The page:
One of the main goals of this debugger is isolation of the debugger core from the display you see. The interface is written in QT4 and thus source portable to many platforms. The debugger core is actually a plugin and the platform specific code is isolated to just a few files, porting to a new OS would require porting these few files and implementing a plugin which implements the "DebuggerCoreInterface" interface. Also, because the plugins are based on the QPlugin API, and do their work through the DebuggerCoreInterface object, they are almost always portable with just a simple recompile. So far, the only plugin I have written which would not port with just a recompile is the heap analysis plugin, due to it's highly system specific nature.
Also listed in: Debuggers, Linux Debuggers
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Tool name: WinAppDbg (Python module)
Rating: 4.0 (1 vote)
Author: Mario Vilas                        
Website: http://winappdbg.sourceforge.net
Current version: 1.4
Last updated: August 24, 2010
Direct D/L link: http://sourceforge.net/projects/winappdbg/files/WinAppDbg/1.4/
License type: Free / Open Source (BSD)
Description: The WinAppDbg python module allows developers to quickly code instrumentation scripts in Python under a Windows environment.

It uses ctypes to wrap many Win32 API calls related to debugging, and provides an object-oriented abstraction layer to manipulate threads, libraries and processes, attach your script as a debugger, trace execution, hook API calls, handle events in your debugee and set breakpoints of different kinds (code, hardware and memory). Additionally it has no native code at all, making it easier to maintain or modify than other debuggers on Windows.

The intended audience are QA engineers and software security auditors wishing to test / fuzz Windows applications with quickly coded Python scripts. Several ready to use utilities are shipped and can be used for this purposes.

Current features also include disassembling x86 native code (using the open source diStorm project, see http://ragestorm.net/distorm/), debugging multiple processes simultaneously and produce a detailed log of application crashes, useful for fuzzing and automated testing.
Also listed in: Debugger Libraries, Debuggers
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Tool name: WinDbg
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Rating: 3.7 (3 votes)
Author: Microsoft                        
Website: http://msdn.microsoft.com/en-us/windows/hardware/gg463009.aspx
Current version: 6.2.9200.16384
Last updated: December 28, 2012
Direct D/L link: N/A
License type: Free
Description: Note: version 6.2 came with Windows 8 and is actually newer than the latest version 6.12.0002.633 for Windows 7.

Microsoft's own ring 0 debugger. Quite unfriendly to use, but one of the remaining stable options since the discontinuation of SoftICE.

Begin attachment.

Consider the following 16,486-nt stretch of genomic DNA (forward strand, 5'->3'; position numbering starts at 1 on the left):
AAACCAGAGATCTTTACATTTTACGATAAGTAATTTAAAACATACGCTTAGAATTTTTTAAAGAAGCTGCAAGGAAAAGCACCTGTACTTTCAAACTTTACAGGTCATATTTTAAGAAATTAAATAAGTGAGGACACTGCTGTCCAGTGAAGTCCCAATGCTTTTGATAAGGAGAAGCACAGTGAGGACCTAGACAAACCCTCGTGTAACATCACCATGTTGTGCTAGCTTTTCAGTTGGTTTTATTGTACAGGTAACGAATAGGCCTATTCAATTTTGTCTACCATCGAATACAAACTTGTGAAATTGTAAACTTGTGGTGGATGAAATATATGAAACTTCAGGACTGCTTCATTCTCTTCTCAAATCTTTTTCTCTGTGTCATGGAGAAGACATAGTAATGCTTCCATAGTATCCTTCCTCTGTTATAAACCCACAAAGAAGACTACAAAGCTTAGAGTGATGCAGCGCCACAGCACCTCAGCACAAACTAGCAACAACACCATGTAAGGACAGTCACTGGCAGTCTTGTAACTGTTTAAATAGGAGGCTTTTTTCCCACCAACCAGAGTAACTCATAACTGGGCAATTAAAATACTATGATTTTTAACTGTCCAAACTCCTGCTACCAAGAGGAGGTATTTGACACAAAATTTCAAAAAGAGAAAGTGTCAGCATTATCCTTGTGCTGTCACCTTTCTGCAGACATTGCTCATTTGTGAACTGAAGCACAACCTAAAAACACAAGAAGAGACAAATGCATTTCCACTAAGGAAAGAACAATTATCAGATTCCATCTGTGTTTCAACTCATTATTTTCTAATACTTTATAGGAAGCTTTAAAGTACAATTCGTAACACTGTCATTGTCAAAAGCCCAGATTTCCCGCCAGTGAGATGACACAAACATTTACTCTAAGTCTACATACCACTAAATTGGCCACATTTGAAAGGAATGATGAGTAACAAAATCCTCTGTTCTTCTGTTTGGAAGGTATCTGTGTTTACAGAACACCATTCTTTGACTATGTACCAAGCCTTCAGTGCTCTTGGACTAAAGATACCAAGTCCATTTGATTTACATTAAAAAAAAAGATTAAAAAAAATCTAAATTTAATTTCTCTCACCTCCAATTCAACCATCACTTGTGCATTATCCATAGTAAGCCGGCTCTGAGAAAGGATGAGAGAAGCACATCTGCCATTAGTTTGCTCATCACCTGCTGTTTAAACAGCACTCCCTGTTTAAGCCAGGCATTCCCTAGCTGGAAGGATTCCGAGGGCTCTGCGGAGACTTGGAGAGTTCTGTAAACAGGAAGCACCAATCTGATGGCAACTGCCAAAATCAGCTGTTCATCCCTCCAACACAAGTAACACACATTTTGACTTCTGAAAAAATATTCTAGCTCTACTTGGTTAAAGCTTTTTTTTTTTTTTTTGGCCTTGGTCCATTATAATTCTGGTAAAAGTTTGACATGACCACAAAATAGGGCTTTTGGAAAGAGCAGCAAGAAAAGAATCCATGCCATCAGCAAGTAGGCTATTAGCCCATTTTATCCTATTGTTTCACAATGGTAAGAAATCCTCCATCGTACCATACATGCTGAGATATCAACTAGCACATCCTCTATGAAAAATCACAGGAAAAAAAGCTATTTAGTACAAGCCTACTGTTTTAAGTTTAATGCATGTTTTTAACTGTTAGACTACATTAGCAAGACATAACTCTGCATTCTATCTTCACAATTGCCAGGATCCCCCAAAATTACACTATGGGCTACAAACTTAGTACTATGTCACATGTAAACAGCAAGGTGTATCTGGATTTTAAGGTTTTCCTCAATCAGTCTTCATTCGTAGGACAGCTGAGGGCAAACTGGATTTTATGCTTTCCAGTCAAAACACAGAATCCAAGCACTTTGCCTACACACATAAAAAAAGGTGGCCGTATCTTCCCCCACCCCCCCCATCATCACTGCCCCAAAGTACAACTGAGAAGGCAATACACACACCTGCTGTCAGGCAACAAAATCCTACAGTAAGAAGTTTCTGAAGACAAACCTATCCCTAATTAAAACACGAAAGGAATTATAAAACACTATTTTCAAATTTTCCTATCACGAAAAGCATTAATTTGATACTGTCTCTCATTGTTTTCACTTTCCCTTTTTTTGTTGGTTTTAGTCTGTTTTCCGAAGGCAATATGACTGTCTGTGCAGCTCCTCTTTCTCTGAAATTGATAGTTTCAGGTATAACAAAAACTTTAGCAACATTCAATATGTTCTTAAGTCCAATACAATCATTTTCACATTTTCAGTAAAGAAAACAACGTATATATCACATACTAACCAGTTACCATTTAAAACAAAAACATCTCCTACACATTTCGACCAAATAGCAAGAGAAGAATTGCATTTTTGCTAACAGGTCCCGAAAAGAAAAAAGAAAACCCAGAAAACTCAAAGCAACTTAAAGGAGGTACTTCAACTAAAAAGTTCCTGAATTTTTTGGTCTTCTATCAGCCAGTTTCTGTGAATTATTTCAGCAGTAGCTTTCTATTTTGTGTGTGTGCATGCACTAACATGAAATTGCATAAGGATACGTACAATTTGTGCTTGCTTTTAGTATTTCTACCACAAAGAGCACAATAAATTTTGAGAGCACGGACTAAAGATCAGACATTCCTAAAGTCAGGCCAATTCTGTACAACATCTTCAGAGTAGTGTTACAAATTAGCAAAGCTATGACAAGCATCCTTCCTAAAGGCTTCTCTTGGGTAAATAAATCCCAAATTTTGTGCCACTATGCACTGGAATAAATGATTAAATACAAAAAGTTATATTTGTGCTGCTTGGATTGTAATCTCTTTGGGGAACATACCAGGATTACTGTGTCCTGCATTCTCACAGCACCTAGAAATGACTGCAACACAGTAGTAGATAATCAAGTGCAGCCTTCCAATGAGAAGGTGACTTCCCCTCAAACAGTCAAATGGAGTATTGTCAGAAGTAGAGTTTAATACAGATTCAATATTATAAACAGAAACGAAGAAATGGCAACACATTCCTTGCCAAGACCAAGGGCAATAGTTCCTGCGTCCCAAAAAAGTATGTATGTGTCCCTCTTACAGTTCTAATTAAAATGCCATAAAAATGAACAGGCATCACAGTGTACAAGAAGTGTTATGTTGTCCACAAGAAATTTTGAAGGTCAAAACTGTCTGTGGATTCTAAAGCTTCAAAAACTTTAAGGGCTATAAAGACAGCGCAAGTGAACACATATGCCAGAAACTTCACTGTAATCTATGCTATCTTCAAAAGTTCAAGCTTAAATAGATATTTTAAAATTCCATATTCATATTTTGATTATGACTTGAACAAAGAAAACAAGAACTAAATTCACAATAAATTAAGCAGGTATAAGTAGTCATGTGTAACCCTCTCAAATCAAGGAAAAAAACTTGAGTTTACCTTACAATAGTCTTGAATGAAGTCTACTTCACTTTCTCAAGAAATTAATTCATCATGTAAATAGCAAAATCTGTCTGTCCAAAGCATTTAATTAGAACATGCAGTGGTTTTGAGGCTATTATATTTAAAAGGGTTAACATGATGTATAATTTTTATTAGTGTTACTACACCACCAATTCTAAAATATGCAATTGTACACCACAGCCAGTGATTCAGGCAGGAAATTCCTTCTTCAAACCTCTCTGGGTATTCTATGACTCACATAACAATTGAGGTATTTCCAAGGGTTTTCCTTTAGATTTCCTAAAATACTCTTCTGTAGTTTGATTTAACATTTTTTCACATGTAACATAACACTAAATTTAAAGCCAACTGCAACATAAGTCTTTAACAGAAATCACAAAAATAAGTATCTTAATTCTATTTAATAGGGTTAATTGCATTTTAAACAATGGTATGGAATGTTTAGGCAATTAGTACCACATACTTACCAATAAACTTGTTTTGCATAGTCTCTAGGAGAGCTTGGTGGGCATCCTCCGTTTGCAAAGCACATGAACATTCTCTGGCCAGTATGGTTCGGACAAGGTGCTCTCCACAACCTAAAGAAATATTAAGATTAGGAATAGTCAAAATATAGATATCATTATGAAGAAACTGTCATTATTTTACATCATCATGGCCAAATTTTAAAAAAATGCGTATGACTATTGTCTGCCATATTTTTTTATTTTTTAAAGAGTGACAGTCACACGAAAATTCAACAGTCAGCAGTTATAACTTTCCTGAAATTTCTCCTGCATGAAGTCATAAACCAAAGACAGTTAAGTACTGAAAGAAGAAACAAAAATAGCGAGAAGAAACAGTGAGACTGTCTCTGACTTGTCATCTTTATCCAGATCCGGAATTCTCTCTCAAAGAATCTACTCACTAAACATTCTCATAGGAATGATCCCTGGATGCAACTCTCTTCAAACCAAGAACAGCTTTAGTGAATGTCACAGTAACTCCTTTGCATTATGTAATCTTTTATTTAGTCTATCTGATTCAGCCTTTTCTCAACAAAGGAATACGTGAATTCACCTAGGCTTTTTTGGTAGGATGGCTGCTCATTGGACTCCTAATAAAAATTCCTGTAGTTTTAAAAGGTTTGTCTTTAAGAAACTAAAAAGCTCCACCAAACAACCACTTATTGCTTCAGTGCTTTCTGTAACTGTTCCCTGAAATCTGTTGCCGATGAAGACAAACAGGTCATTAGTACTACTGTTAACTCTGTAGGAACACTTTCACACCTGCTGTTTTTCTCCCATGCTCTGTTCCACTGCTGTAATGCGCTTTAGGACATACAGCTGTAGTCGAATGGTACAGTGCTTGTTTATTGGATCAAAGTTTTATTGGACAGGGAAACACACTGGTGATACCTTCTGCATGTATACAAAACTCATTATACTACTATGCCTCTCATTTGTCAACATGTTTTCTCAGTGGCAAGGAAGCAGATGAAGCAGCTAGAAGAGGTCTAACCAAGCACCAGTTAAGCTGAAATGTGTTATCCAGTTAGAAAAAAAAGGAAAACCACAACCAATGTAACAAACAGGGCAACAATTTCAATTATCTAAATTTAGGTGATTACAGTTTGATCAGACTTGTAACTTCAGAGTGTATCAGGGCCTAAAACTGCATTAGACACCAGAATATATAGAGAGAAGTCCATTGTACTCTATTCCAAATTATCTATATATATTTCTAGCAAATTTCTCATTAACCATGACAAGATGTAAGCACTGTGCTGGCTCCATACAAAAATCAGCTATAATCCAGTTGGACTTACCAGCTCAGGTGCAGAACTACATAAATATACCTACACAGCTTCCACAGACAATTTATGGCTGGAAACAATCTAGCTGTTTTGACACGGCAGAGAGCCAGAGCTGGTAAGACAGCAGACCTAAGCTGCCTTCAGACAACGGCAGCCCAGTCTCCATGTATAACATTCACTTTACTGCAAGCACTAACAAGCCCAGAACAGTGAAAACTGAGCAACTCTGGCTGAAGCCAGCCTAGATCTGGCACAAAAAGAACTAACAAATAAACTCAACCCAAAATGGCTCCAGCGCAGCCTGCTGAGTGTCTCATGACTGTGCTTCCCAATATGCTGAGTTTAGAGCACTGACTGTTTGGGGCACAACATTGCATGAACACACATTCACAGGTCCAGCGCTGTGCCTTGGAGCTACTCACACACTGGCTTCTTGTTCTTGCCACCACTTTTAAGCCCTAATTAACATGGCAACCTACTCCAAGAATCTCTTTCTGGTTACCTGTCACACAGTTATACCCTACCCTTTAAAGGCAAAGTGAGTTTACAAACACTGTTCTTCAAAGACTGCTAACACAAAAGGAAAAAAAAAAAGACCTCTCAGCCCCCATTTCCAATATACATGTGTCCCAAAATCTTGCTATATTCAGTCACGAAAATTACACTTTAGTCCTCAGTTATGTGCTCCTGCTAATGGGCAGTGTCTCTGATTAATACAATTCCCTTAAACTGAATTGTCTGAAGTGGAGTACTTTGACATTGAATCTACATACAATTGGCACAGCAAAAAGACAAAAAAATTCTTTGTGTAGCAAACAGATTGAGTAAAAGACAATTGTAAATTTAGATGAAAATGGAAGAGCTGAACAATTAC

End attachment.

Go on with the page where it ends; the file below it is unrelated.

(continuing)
You will find some extensions that make it at least somewhat easier to use, in the WinDbg extensions category.
Also listed in: Ring 0 Debuggers
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Tool name: IDA Pro Free
Rating: 3.5 (4 votes)
Author: DataRescue                        
Website: https://www.hex-rays.com/products/ida/support/download_freeware.shtml
Current version: 5.0
Last updated: November 2, 2007
Direct D/L link: http://out7.hex-rays.com/files/idafree50.exe
License type: Free
Description: This is the (crippled) freeware edition of the IDA Pro debugger (see its own entry in the library for more info).

Differences from the commercial version is, among others:

* No remote debugging
* No Linux debugging (disassembling only)
* No other OS support at all (Mac OSX, WinCE)
* Only PE, COFF, OMF, ELF and Dos is supported (not NE)
* No console version (idaw.exe)
* Only x86 family processor module included (metapc)
* No x64 support at all
* Some FLIRT signatures are out-dated
* Fewer included plugins
* Difficulty identifying parameters in some cases (no PIT)
* Buggy WINE support
* Incompatible with plugins for commercial versions (plugins can be patched with another tool available in this library to work with the free version though!)
Also listed in: Disassemblers
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Tool name: Immunity Debugger
Rating: 3.0 (1 vote)
Author: Immunity Inc / Oleh Yuschuk                        
Website: http://debugger.immunityinc.com
Current version: 1.6
Last updated: March 27, 2008
Direct D/L link: N/A
License type: Free
Description: Immunity Debugger is based on OllyDbg.

Immunity Debugger is a powerful new way to write exploits, analyze malware, and reverse engineer binary files. It builds on a solid user interface with function graphing, the industry's first heap analysis tool built specifically for heap creation, and a large and well supported Python API for easy extensibility.